Dennis Alexander is listed on the roster at 6-6, 345 pounds. But just months ago when the new staff first arrived the mammoth lineman was edging toward the 400-pound mark. Connelly recalls that first meeting.
"When I got here I saw a big fellow in the hallway and found out he was an offensive lineman, so I pulled him in the office and we talked," Connelly related. "Dennis expressed that he wanted to be one of ‘the guys,' and to play. I told him I'd give a senior the benefit of the doubt. If he's as good or better than the next guy, then he'd start. But I also let him know that he wasn't going to be able to do it at the weight he was weighing at the time.
"We set up a plan. He's down from 376 pounds to 344 pounds as of last week. I'm very pleased."
For athletes like Alexander losing weight is easier said than done, but he's made real progress the past few months. "My main goal is to lose weight," Alexander acknowledged. "I started off very heavy this winter, and I've been working to lose the weight. I believe getting the weight down is the key to my conditioning. As I lose weight, I won't have a problem with running around."
It wasn't that long ago when overweight--even fat--offensive linemen were in vogue. But Connelly sees it differently. "At 370 pounds, those guys have a tendency to be top-heavy," he explained. "Top-heavy guys play on the ground, and guys that are on the ground can't play for me.
"But Dennis has worked really hard at it, and he's doing a good job. If he continues like he's doing, I have no doubt that he'll be a contributor for us and play a lot of downs."
A top-rated offensive line prospect out of Memphis, Alexander redshirted his first season at Alabama. He battled injuries in 2000, but still managed to start seven of the final eight games for the Tide. Following that year he received both Freshman All-SEC and All-America recognition.
But even then his weight was a problem, and after the coaching change Alexander dropped down the depth chart. As a back-up to Marico Portis in 2001 and 2002, Alexander got 139 snaps as a sophomore and 115 last season as a junior.
But Portis has now graduated, and Alexander is frankly hoping the latest coaching change will work in his favor. "Since high school I've changed coaches three times, so it's really not a big deal now," Alexander said. "When it first happened two years ago, when Coach (Neal) Callaway left, it was a big change. But once it happens a couple of times you get used to it. You learn to adjust."
Because of his height and wing span, when Alexander first arrived on campus there was a lot of talk about playing him at tackle. But Connelly believes guard is his natural position.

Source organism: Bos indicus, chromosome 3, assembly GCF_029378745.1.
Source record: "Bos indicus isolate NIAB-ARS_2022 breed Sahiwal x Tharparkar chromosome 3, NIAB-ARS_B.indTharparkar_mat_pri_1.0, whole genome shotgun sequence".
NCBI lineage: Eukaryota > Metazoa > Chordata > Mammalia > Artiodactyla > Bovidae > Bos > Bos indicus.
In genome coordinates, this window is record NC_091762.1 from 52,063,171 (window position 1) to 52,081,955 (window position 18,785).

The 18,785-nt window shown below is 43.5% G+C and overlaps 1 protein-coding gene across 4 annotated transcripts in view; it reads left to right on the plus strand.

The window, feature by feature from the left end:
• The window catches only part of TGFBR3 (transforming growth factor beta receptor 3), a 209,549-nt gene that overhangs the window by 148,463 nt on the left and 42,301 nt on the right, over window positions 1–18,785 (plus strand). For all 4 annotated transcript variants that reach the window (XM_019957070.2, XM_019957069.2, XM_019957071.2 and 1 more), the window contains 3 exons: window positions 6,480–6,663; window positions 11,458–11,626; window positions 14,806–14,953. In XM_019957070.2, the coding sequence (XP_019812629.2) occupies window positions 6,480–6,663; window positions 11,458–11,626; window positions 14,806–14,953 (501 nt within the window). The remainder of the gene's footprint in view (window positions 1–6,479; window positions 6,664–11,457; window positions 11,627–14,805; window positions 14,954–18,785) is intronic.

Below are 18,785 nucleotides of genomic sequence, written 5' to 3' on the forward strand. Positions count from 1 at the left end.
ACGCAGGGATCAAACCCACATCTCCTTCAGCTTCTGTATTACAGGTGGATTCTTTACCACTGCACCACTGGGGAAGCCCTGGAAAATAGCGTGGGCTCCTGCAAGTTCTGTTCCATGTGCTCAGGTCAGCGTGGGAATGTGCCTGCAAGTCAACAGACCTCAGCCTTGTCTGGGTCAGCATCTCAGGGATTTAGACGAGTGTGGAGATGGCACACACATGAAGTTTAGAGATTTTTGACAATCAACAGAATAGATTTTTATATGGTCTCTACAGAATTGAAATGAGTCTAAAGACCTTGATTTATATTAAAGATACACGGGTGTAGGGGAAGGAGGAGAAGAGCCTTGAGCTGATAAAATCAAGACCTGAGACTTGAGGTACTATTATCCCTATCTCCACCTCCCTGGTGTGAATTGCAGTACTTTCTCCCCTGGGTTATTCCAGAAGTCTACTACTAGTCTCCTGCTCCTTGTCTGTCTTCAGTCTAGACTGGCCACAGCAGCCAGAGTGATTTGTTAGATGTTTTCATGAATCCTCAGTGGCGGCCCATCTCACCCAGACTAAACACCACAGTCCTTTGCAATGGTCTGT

"The kids that are a little bigger, stronger, more physical we move inside," Connelly said. "That's dictated by the defenses. Nose guards and defensive tackles are 300-pounds or more, so your inside guys have got to be stronger and more physical. They can't get pushed around. No matter how good your edge guys are, if the (guards and centers) are getting pushed back into the quarterback's throwing lane, then we're in trouble."
Under Connelly's tutelage Alexander has worked exclusively at right guard. And so far at least he's been running with the first string. "Spring is going good," Alexander said. "It's been awhile since I've worked with the first team. It's a little bit different conditioning-wise. You're running from drill to drill. But it feels good to be back rotating with the first team."
"He'll play guard on the inside," Connelly said. "Whether right or left, that's not set in stone. But Dennis will play guard for us."
Assuming he doesn't move to another position, junior Justin Smiley is a likely lock to start at left guard. But reserve guards Danny Martz and Mark Sanders are battling Alexander for the remaining slot. And senior Atlas Herrion, who has spent most of his career at tackle, could provide the strongest challenge.
"I've got good competition with Danny Martz and Mark Sanders at guard," Alexander admitted. "With guys behind you have to keep pushing yourself and remember that those guys are only a play away from being in front of you. You have to play your best every day."
Entering his fifth season at Alabama, Alexander knows time is short. If he hopes to impress the NFL scouts, he has to come up big in 2003. "If I want to have any success playing pro ball this will have to be my year," he said. "If I continue to do what I'm doing now I think I'll have a good chance for a good senior year and getting a shot at the NFL."
The Tide coaches are still searching for that "Best Five" group of linemen that they will utilize as starters. But every pound that Alexander drops--and every day that he works with the first unit--puts him another step closer to his goal.
"As long as he can get his weight down to be in shape, Dennis has got the ability to play and help us," Connelly said. "He understands he can't do it at his current weight, but so long as he continues to work and keep his work ethic and attitude, I have every confidence he'll be at his goal weight next fall. I look forward to having him a part of the offensive line and producing for us."